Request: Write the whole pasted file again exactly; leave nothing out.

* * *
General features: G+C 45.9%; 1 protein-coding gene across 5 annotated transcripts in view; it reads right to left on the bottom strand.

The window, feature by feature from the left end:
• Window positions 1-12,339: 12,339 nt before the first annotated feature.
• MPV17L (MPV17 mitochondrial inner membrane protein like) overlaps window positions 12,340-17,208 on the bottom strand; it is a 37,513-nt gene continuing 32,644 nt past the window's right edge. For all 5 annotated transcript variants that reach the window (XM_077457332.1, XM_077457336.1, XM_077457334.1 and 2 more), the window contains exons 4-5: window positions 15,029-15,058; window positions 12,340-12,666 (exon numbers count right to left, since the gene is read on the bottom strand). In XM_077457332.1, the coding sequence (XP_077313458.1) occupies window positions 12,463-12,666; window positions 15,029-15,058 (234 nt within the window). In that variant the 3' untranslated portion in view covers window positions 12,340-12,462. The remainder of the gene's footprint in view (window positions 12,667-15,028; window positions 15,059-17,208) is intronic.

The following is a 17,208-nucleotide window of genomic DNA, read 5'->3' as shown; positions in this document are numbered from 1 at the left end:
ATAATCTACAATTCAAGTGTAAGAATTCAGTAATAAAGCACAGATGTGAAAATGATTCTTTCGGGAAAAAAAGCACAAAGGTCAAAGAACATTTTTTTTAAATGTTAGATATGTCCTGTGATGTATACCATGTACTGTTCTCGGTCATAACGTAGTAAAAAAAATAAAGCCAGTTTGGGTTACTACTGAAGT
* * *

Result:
General features: G+C 45.9%; 1 protein-coding gene across 5 annotated transcripts in view; it reads right to left on the bottom strand.

The window, feature by feature from the left end:
• Window positions 1-12,339: 12,339 nt before the first annotated feature.
• MPV17L (MPV17 mitochondrial inner membrane protein like) overlaps window positions 12,340-17,208 on the bottom strand; it is a 37,513-nt gene continuing 32,644 nt past the window's right edge. For all 5 annotated transcript variants that reach the window (XM_077457332.1, XM_077457336.1, XM_077457334.1 and 2 more), the window contains exons 4-5: window positions 15,029-15,058; window positions 12,340-12,666 (exon numbers count right to left, since the gene is read on the bottom strand). In XM_077457332.1, the coding sequence (XP_077313458.1) occupies window positions 12,463-12,666; window positions 15,029-15,058 (234 nt within the window). In that variant the 3' untranslated portion in view covers window positions 12,340-12,462. The remainder of the gene's footprint in view (window positions 12,667-15,028; window positions 15,059-17,208) is intronic.

The following is a 17,208-nucleotide window of genomic DNA, read 5'->3' as shown; positions in this document are numbered from 1 at the left end:
ATAATCTACAATTCAAGTGTAAGAATTCAGTAATAAAGCACAGATGTGAAAATGATTCTTTCGGGAAAAAAAGCACAAAGGTCAAAGAACATTTTTTTTAAATGTTAGATATGTCCTGTGATGTATACCATGTACTGTTCTCGGTCATAACGTAGTAAAAAAAATAAAGCCAGTTTGGGTTACTACTGAAGT